In terms of encouraging positive action that will help improve horse welfare in the more immediate future, we suggest supporting the efforts of those who are working hard to try and improve things. As you will see above there are a number of new programs underway, such as the Cyberhorse Racehorse Outplacement Program, the NSW Thoroughbred Rehabilitation Trust, and the Cyberhorse Hearts Racing Team. By supporting those you are supporting a change of culture, as more people get to see that putting the time into rehoming the horses in a professional manner has very real benefits.

      • AB says:

        Thoroughbreds and ex-racehorses are darling creatures. I have been priviledged enough to own, re-train, love and succeed with many.

        One of the big issues facing re-homing these beautiful animals is the surge in popularity of other breeds – in particular, Warmbloods – for performance horse competition arenas.

        I know many other eventing and dressage friends who will no longer look to a thoroughbred as competition potential. I’ve even heard one friend say that Dressage judges simply score thoroughbreds far lower than a warmblood.

        As such, there are less homes available.

      • Racehorse Rehab/Kirsty Le Jeune says:

        Admin we love your comment :o) thats exactly what we believe, racing is a huge part of Australia, it isn’t going anywhere, energy going into fighting that is futile, we believe it is better put into improving the future for ex racehorses, retraining, rehoming, and re educating people about their potential. Unfortunatly there is a negative stigma in the greater horse world about ex racehorses, many people write them off, when infact, they can be ideal in many new careers, with the right training and understanding. Owning an ex racehorse can be an unbelieveably rewarding experience, we hope to see attitudes change and alot more being done for them, following their racing careers. Thanks, yours kindly, Kirsty Le Jeune (Racehorse Rehab, and Racehorse Rehab rehoming)

  3. elby says:

    With thousands of thoroughbreds being slaughtered each year, no rescue organisation would be able to keep up with re-homing them.

    The solution lies in making horse owners responsible for their animals, yes even the unprofitable ones. Most owners are the breeders themselves (The horse-beef industry would not be a bad name).

    The only way to make horse owners responsible for the lives of their thoroughbreds is to make it a federal law. A thoroughbred lobby is required.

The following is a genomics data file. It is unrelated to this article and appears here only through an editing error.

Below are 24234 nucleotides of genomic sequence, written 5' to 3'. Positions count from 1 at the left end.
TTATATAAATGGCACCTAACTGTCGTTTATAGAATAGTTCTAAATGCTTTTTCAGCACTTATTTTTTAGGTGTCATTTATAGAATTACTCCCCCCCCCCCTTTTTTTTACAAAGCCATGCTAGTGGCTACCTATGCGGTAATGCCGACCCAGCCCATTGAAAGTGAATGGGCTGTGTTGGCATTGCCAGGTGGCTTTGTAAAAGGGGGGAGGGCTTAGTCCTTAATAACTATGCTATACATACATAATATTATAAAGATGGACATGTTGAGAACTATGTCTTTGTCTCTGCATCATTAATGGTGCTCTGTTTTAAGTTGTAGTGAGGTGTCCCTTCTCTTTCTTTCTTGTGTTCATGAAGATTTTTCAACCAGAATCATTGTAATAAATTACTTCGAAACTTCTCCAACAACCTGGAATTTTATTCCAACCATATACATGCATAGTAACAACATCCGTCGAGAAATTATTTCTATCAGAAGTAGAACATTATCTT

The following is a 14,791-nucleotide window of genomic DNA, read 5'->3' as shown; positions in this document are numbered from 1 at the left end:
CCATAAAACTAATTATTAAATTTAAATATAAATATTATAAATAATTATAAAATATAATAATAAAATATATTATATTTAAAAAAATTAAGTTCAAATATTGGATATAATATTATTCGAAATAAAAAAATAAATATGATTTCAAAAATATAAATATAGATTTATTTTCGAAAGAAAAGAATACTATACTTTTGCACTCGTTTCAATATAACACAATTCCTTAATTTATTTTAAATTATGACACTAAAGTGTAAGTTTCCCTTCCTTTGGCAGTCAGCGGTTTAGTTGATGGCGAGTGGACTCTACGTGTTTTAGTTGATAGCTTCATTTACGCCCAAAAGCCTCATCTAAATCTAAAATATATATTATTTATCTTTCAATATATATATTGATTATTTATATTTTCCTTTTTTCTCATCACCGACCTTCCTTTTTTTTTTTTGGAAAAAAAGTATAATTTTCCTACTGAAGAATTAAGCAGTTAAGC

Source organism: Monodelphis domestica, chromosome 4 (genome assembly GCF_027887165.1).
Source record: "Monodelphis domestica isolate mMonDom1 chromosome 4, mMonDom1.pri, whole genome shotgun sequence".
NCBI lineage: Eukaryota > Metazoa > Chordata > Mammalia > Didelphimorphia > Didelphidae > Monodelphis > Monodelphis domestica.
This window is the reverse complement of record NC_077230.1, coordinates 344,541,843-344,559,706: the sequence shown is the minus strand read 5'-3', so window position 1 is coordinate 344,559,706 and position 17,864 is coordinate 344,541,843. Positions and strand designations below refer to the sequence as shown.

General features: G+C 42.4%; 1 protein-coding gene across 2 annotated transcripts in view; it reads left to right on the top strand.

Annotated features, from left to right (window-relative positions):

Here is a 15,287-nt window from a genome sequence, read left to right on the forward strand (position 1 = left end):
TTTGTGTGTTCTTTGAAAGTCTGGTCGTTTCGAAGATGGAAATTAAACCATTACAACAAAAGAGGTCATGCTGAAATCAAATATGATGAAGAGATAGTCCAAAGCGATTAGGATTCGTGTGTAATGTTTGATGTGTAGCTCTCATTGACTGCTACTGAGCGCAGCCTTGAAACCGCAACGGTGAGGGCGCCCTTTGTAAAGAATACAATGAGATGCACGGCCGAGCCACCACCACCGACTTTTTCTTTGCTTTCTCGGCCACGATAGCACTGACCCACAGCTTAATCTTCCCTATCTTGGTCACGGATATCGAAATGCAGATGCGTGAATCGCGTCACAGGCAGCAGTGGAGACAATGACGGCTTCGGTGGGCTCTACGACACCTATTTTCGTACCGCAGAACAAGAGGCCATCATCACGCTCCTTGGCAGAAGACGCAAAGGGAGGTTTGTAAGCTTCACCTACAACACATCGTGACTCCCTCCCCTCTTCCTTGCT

4. Sandra Jorgensen says:

    The Keeper of the Studbook has just released figures which show that 45% of thoroughbreds never race. This is an appalling problem with the breeding industry which appears to be totally unregulated. Add to this the extremely short careers that many racehorses have when they begin racing and you begin to understand that the whole racing model needs to be blown up and started from scratch. Racehorse sales companies focus on funding 2 and 3 year old racing, so many many thoroughbreds are wasted as 2 y.o. and 3 y.o. as they are over-stressed and over-exerted, especially due to the use of the whip. Dr David Evans 2004 study into Sydney thoroughbreds recommended that no thoroughbred be trained until it was 30 months old and yet we know that many yearlings are virtually broken in before they are 2 year old and are jumping out of the barriers after only 3 weeks placing tremendous stress on their limbs when they are not mature or conditioned.

    • elby says:

      Sandra,

      The situation for thoroughbreds sounds awful.
      Near where I live there are quite a few retired thoroughbreds grazing in paddocks. I guess they are the lucky ones.

      What can the general public do to stand up for them?

      • Sandra Jorgensen says:

        As long as they are looked after, yes they are very lucky ones.
        I have fifteen ex-racehorses I am looking after on my property. The only suggestion I can make to the general public is to write to their Minister for Racing via their MP’s office and complain or write letters to newspapers. I have found there is no point making complaints to the racing industries, they are far too full of self-righteousness and self-interest to evolve. You can look up the website http://www.horseracingkills.org for information on horse-racing and demonstrations being held against jumps racing and against the use of the whip on racehorses.